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[SiliconANGLE] White House Publishes New National Cybersecurity Strategy

Security Journey Silicon Angle White House Cybersecurity

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This article was originally published on SiliconANGLE.

The White House has released a national cybersecurity strategy that seeks to make the digital ecosystem more resilient against hacking campaigns.

Officials outlined the strategy in a 39-page document published this morning. The document, which was created with input from more than 20 government agencies, has five primary sections.

One section focuses on making software companies more accountable for vulnerabilities in their products. Another calls for the creation of minimum software security standards in critical areas, such as the water infrastructure sector. 

The three remaining sections of the White House’s new cybersecurity strategy each focus on a different priority. One priority is to “disrupt and dismantle threat actors” to prevent them from launching cyberattacks in the future. The two other sections emphasize investing in secure technologies and building international partnerships to tackle cyber threats.

For tech companies, the first of the strategy’s five sections may prove particularly impactful. It calls for the implementation of legislation that would make tech companies liable if they “fail to take reasonable precautions to secure their software.” Furthermore, the envisioned legislation would prevent large industry players from creating customer contracts that fully disclaim their liability.

“To be able to ‘invest in a resilient future’ and ensure this new cyber strategy is a success, technology providers will now have to make securing their applications a priority equal to speed to market,” said Amy Baker, a security education evangelist at Security Journey Inc. “To do so continuous secure coding training programs for the all the members of the SDLC is non-negotiable.”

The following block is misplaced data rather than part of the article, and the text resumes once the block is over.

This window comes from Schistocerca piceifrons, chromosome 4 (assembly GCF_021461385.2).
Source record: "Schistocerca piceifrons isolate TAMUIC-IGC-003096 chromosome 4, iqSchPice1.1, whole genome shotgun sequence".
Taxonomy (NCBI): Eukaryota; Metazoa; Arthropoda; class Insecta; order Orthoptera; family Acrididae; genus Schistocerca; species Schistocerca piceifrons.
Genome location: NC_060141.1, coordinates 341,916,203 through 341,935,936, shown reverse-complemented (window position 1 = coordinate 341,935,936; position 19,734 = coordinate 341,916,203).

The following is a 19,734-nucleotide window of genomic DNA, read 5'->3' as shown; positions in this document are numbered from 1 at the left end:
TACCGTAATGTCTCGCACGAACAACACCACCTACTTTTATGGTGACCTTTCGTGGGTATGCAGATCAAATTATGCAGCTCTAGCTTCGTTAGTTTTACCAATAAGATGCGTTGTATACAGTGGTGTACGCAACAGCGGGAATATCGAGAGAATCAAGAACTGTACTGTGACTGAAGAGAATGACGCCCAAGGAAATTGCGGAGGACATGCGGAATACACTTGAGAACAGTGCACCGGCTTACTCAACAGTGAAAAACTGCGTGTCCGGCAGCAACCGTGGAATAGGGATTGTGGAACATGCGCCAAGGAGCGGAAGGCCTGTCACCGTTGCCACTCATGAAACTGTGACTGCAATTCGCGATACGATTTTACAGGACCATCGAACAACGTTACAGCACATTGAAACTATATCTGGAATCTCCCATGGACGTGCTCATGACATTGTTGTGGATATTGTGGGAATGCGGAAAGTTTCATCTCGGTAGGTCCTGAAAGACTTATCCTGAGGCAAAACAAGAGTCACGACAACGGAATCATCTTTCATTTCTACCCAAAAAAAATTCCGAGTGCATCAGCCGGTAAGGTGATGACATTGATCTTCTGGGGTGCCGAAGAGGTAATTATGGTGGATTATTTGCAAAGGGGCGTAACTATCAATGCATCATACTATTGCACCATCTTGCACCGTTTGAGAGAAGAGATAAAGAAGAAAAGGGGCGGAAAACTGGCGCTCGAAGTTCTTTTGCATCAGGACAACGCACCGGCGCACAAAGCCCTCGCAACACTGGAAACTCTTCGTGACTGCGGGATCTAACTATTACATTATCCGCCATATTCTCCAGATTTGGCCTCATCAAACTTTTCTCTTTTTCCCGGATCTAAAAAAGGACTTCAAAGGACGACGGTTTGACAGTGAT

The 39-page document that describes the White new cybersecurity strategy notes that “even the most advanced software security programs cannot prevent all vulnerabilities.” To address that situation, the White House will drive the development of a so-called safe harbor framework for tech companies. The framework will shield software makers from cybersecurity-related liability if they take necessary precautions while developing their products.

The third section of the new cybersecurity strategy could also have broad implications for the software industry. It asks regulators to establish minimum cybersecurity requirements for technology products used in critical sectors. “Regulations will define minimum expected cybersecurity practices or outcomes,” the strategy document states. There will also be rules to ensure that “systems are designed to fail safely and recover quickly.”

The fourth section of the strategy calls on the U.S. government to support research and development projects related to cybersecurity. The section places a particular emphasis on quantum computing, which has the potential to render existing encryption methods ineffective. To address that risk, the strategy calls for the federal government to prioritize the implementation of quantum-resistant encryption methods.

“The new landscape of quantum-related announcements and requirements from the federal government also creates urgency for many vendors and government contractors because those who are noncompliant will be named in reports and likely suffer reputational and economic consequences,” said Kaniah Konkoly-Thege, chief legal counsel and senior vice president of government relations at Quantinuum Inc., a quantum computing company.